Twin Lakes, Wisconsin and Denver, Colorado Case Studies Provide Lessons Learned That Other Jurisdictions Can Adopt to Strengthen the Financial Wellness of State and Local Employees

As many state and local employees face increased financial challenges and stress amid the coronavirus pandemic, a new report provides examples of two local jurisdictions that have successfully implemented financial literacy and education programs to help improve the financial security of their workforce and the surrounding communities.

Sponsored by the Wells Fargo Foundation and conducted by the Center for State and Local Government Excellence (SLGE), Case Studies Of Successful Local Government Financial Wellness Programs, is available here.

The report highlights two local governments that have successfully implemented financial wellness programs to address the needs and preferences of their respective workforces – one in Twin Lakes, Wisconsin, and the other in Denver, Colorado. The case studies describe the programs implemented, outcomes, challenges each jurisdiction faced, and lessons learned.

While the geographic and demographic characteristics of the two jurisdictions and their approaches to employee financial wellness vary, the case studies show many similarities in terms of lessons learned and promising practices that other states and localities can adopt and/or adapt to meet the unique needs of the communities they serve.

“Knowing the financial challenges facing state and local employees, it is encouraging to see jurisdictions implementing programs that are improving the financial well-being of the public workforce and the surrounding community,” said Rivka Liss-Levinson, report co-author and SLGE research director. “We know that financial wellness programs make good business sense, resulting in more productive and engaged workers, improved morale, lower absenteeism, lower stress, and lower healthcare costs. We hope this research provides valuable insights and ideas for state and local leaders looking for ways to offer financial wellness programs for their employees, programs that ultimately improve employees’ ability to deliver vital public services,” she said.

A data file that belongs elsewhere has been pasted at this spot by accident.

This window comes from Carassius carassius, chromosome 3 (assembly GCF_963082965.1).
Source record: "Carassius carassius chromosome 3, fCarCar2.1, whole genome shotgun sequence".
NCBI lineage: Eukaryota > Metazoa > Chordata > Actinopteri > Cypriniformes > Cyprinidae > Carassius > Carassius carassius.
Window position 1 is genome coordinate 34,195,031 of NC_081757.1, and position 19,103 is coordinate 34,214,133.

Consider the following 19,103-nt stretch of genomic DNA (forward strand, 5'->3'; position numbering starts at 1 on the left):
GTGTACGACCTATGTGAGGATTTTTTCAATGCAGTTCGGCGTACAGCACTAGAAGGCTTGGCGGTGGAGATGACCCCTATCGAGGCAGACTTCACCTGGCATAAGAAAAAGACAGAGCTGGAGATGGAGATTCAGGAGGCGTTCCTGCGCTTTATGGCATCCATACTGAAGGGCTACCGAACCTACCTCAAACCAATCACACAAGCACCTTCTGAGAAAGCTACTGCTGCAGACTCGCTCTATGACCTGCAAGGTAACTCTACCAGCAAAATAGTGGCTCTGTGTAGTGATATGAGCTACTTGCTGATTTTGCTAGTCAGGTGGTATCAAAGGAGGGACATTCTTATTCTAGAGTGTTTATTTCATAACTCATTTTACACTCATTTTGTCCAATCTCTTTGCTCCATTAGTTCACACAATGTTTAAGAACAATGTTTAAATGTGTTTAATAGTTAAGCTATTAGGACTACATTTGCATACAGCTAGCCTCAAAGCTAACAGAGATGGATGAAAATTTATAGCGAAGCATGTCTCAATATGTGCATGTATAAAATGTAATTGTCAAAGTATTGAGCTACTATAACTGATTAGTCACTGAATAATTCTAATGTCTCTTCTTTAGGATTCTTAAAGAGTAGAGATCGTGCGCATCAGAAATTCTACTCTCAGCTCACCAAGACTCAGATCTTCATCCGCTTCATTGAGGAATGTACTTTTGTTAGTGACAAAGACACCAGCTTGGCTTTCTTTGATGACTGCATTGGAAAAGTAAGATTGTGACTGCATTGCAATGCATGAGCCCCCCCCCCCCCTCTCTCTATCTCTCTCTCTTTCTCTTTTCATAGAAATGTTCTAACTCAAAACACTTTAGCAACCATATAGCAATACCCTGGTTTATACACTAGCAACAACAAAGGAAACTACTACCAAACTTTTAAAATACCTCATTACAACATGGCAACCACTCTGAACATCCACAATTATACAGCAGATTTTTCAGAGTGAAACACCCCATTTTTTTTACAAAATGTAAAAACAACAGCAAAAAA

Even before the COVID-19 pandemic, recent research from SLGE found that the vast majority of state and local employees (88 percent) were worried about their personal finances and financial decisions, with many worrying while on the job (66 percent). SLGE research also finds that few public employers currently offer financial wellness programs, but employees want these programs and believe that they are important.

Along with the International Public Management Association for Human Resources (IPMA-HR), the National Association of State Treasurers’ Foundation (NASTF) and Wells Fargo, SLGE recently released a financial wellness toolkit. These resources include: a series of reference materials and guides on hosting virtual and in-person financial wellness conferences/meetings; a customizable speaker’s financial wellness toolkit; and fact sheets on existing state financial wellness programs. All of these materials are available here.

 

The Center for State and Local Government Excellence (SLGE) helps local and state governments become knowledgeable and competitive employers so they can attract and retain a talented and committed workforce. SLGE identifies leading practices and conducts research on public retirement plans, health and wellness benefits, workforce demographics and skill set needs, and labor force development. SLGE brings state and local leaders together with respected researchers. Access all SLGE publications and sign up for its newsletter at slge.org and follow @4GovtExcellence on Twitter.

Media Contact:

Kelly Kenneally | 202.256.1445 | [email protected]